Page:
It may be a surprise to learn that not all orthodox saints wear white. For example, St. Xenia wears gold, as does Saint Makarios. However, this is not a universal rule. Rather, a saint’s dress is considered to be an expression of their devotion to God.
Saint Xenia is an Orthodox saint known for helping people with their health problems. She is also known to help people find employment. She is also a patron of Russia’s Saint Petersburg. The Orthodox Church first glorified Saint Xenia outside of Russia in 1978. Later, the Moscow Patriarchate recognized her as a saint in 1988.
Saint Xenia, also known as Helen of Troy, was born in Rome to noble parents. She had a great love of Christ and wanted to give her virginity to Him. As a young girl, she fled Rome with two slaves, claiming that she would give up her virginity. Later, she and her slaves fled to the island of Kos, where they were found by a holy elder.
Saint Makarios, the Orthodox saint who wears white, is a Greek monk who lived in the 4th century. He was the dean of his monastery, and he accepted his position with humility and Christian love. He did his duties with great devotion and exhibited the highest standard of moral conduct in the monastery. As a result, the Superior relied heavily on his vigilance. He knew that the monk was willing to sacrifice his comfort in order to protect his brothers and sisters. Moreover, his zealous service to the monastery earned the respect of the brethren.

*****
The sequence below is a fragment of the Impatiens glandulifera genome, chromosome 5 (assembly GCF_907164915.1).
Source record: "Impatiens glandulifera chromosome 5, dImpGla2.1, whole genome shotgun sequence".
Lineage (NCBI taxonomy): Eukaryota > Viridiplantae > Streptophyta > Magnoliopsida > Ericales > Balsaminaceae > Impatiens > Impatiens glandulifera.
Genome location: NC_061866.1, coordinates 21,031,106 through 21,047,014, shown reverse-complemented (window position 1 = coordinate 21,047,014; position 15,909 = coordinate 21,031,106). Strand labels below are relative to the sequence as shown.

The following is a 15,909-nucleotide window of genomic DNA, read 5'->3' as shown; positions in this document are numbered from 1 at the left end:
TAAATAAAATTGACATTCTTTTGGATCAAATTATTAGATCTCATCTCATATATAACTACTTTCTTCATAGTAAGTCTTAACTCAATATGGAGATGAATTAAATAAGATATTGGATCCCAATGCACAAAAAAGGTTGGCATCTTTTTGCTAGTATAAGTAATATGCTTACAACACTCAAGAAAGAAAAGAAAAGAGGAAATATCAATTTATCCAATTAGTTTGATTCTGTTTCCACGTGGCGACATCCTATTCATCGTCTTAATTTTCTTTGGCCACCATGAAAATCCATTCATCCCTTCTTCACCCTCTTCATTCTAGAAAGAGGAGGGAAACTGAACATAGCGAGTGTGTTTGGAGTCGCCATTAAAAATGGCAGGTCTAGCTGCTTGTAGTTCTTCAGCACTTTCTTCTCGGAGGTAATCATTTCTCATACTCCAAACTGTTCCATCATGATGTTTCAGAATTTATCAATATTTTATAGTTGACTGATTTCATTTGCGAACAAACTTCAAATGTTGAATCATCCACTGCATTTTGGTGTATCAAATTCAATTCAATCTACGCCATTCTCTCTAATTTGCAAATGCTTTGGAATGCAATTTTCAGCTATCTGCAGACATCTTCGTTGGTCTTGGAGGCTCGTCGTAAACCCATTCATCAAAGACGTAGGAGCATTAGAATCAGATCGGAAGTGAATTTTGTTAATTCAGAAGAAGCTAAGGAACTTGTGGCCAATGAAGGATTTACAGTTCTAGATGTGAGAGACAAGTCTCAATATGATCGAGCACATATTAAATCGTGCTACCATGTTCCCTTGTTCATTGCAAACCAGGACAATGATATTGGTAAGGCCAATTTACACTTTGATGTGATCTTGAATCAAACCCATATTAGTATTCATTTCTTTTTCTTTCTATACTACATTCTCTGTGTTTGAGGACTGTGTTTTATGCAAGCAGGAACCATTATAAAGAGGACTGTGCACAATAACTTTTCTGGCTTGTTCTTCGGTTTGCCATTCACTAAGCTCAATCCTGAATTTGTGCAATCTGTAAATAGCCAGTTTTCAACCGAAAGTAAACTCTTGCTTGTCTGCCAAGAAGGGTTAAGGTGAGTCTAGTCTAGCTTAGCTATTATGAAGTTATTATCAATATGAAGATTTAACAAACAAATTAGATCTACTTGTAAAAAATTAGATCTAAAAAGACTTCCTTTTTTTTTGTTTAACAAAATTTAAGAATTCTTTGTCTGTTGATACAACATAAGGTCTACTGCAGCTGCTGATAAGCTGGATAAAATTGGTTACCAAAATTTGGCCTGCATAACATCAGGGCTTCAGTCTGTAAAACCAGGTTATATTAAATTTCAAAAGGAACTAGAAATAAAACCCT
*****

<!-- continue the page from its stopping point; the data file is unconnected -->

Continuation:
Saint Makarios is an ascetic and an observant Orthodox priest. His devotion to the faith led him to do numerous good works for people in need. He was also a great teacher for others. His teachings about prayer and the importance of the Holy Spirit helped him win the hearts of the people.
Saint Seraphim was a young man who took monastic vows at the age of 27. His name means “fiery,” and his devotion to prayer was legendary. He spent his entire time in church, and his intense devotion to prayer led him to be seen by angels. His devotion to prayer allowed him to see the Lord Jesus Christ in Holy Thursday form.
In 1793, St. Seraphim was ordained a hieromonk and moved to a remote, forested monastery. He lived there for 16 years. While there, he served in various obediences, including deacon and priest. The monks brought him bread and boiled cabbage each week. Eventually, he returned to his monastery, where he lived for another 31 years.
Saint Isaac, an Orthodox saint who wears white, is a man of faith. He was born in Qatar and entered a monastic community at a young age. He grew to become a saint and a teacher. After a brief time as a bishop in Nineveh, the former capital of Assyria, St. Isaac asked to abdicate. He then travelled south to the wilderness of Mount Matout, where he spent many years studying the Scriptures. He eventually retired to the monastery of Rabban Shabur, where he was buried on January 28.
Saint Isaac is an important Orthodox saint. His life is filled with miracles. He is said to have been able to cure the plague and was even able to help save Paris, where he was besieged by barbarians. Then, in his later years, he began wearing a white garment and greeted everyone with, “Christ is Risen!”
The saint’s white robe was a sign of his humility. He was a bishop and an ascetic who had lived for many years. He was well-loved and admired by his followers. But he was accused of being a hypocrite and of thinking very lowly of God. Although he had never admitted his own convictions, Theophilus acted as if he had changed his mind.